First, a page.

Crown entity 'cowboys' irk GE opponents



Lindy Laird Monday 23rd August 2010

A spokesperson for GE Free Northland says state-owned "cowboys" with a bad track record are trying to ride roughshod over a Northland council.

Zelka Grammer has voiced her concerns after the crown research institute Plant and Food Research lodged an "11th hour" cross-submission to the Kaipara District Council's District Plan.

Plant and Food's submission argued that a district council should not be involved in decision-making about GE.

It also described as "invalid" the local submissions calling for GE policy to be written into the district plan.

Plant and Food's timing gave parties who had made submissions on the topic no time to lodge cross submissions.

Local submissions asked for the existing precautionary GE policy be set in law, and for liability for any problems caused by GE experiments to fall on the applicants. Kaipara's precautionary GE policy is already in the council's 2009/19 Long Term Council Community Plan (TCCP) and Annual Plan 2010/ll.

Ms Grammer said Plant and Food's last-minute cross submission was both inappropriate and misleading.

"A New Zealand crown research institute with such an appalling track record of botched GE experiments should understand full well why local authorities are considering putting in place additional safeguards against genetically modified organisms," she said.

She also described as "laughable" Plant and Food's claim that GE testing was "properly and adequately controlled under the Hazardous Substances and New Organisms Act 1996, via the Environmental Risk Management Authority (ERMA)".

The HSNO Act had serious flaws and gaps in it and, with two major breaches of GE containment in two years, Crop and Food Research (Plant and Food's former body) had one of the worst track records of any CRI in the country, Ms Grammer said.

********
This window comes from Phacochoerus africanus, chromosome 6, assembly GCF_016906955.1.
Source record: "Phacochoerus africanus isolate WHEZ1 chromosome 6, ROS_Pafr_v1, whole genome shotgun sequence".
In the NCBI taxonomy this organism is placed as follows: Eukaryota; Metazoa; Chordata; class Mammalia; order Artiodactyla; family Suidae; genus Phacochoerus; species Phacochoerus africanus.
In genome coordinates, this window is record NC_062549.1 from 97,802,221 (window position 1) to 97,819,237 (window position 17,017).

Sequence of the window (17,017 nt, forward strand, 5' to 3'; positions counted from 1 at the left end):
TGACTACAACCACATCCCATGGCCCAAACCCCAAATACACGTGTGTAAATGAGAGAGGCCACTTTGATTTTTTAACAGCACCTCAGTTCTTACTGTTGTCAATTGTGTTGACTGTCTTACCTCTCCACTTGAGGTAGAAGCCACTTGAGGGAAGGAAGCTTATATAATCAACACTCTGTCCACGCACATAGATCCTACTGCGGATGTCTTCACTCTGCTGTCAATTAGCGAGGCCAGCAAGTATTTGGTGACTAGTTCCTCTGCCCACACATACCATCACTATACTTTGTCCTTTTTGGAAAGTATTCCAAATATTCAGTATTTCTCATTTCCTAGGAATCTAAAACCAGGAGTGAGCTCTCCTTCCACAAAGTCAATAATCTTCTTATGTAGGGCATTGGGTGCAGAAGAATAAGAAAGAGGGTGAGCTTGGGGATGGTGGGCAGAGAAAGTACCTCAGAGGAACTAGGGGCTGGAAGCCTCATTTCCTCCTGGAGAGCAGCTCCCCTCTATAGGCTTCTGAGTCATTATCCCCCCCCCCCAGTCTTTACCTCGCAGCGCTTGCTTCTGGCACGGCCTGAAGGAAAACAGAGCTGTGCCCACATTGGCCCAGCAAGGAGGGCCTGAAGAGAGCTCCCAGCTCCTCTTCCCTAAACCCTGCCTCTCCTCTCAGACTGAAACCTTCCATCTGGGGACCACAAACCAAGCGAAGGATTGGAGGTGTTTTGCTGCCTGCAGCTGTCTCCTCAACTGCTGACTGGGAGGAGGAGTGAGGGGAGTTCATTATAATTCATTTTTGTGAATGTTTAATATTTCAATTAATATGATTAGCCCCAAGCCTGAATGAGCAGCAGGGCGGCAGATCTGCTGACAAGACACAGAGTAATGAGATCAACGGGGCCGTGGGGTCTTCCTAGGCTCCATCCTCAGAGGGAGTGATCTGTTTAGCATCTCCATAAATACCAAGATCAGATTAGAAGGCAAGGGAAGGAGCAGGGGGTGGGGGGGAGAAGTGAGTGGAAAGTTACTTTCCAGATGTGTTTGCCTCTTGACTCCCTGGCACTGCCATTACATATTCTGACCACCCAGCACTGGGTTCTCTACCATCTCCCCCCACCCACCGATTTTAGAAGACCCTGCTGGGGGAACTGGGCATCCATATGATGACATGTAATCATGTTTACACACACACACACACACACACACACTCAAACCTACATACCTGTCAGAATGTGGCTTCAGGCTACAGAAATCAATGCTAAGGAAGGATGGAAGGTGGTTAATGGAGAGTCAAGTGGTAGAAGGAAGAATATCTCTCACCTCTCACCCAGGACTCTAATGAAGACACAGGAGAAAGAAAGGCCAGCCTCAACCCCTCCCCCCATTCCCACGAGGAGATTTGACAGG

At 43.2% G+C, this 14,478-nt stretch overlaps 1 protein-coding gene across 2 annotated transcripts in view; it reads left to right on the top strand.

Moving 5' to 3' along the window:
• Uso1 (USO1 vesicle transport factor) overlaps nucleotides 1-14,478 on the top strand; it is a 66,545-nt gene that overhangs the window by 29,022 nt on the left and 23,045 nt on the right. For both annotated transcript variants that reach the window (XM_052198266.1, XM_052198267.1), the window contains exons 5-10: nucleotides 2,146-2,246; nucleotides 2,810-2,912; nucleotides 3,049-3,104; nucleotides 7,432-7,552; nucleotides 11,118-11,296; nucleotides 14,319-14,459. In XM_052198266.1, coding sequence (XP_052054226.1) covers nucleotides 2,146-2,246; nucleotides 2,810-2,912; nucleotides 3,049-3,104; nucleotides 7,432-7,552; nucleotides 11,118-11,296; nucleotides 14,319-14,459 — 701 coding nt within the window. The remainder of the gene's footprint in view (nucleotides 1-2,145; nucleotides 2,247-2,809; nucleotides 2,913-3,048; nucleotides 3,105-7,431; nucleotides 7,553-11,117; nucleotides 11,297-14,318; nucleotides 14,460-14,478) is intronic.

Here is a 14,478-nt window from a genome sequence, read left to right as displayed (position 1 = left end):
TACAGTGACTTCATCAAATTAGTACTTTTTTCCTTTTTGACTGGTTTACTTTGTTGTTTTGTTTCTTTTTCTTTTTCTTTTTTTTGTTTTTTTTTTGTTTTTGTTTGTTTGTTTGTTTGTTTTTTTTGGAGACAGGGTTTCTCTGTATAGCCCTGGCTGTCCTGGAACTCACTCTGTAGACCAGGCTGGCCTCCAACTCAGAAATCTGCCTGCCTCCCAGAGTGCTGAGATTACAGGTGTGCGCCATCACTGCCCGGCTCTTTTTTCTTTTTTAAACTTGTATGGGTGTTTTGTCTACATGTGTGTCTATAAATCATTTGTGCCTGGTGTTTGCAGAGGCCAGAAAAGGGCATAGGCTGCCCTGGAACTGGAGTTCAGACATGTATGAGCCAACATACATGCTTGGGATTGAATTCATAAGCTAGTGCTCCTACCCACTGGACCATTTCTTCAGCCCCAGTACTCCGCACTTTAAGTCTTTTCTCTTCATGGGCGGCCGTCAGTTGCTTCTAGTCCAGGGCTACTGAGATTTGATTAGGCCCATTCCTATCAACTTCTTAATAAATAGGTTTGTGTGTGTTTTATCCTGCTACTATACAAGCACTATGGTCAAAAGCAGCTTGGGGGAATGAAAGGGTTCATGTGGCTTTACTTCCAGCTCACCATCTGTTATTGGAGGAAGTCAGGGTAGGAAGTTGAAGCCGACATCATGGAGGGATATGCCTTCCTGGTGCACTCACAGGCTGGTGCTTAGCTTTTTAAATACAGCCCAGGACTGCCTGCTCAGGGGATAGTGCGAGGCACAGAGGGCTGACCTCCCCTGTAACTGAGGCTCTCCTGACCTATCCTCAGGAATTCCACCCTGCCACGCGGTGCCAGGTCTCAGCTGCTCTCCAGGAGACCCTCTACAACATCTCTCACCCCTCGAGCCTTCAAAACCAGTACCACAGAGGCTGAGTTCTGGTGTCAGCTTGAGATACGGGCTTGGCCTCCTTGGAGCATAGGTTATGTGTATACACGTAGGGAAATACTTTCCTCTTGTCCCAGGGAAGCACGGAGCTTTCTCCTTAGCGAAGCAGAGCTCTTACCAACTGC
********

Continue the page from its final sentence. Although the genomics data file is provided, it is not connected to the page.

Northland councils and residents had gone through robust debate and were well informed about the GE issue, she said.

A Colmar Brunton poll indicated 73 per cent of Northland's population was opposed in some way to GMO land use, and 85 per cent of the region's Maori.

"We're very blessed that we've had forward thinking councils and community groups working on protecting our biosecurity, economy and farmers from unwanted GMOs," Ms Grammer said.

Plant and Food was trying to stop local authorities from moving from precautionary policies to "rules with teeth", and also trying to create a crack in the solid wall that councils from Coromandel to the Far North had built to keep GE organisms out, she said.

Auckland City Council had already set a precedent with outright prohibition of genetically modified organisms in its Hauraki Gulf and island district plans since 1996.

Kaipara councillor Richard Alspach, who is a member of the district plan hearing panel, confirmed the council had received a last minute submission from Plant and Food.

Mr Alspach said he was unable to comment on the timing or submission because the council had not yet published its hearing deliberations.

Plant and Food Research's corporate communications manager Roger Bourne said he preferred not to comment on GE Free Northland's criticism.

He said the agency had taken part in the "straightforward and democratic" district plan process.

Mr Bourne said Plant and Food considered the potential introduction of genetically modified organisms to be a central government, not territorial authority, issue, and was already subject to "adequate" control and overview. ENDS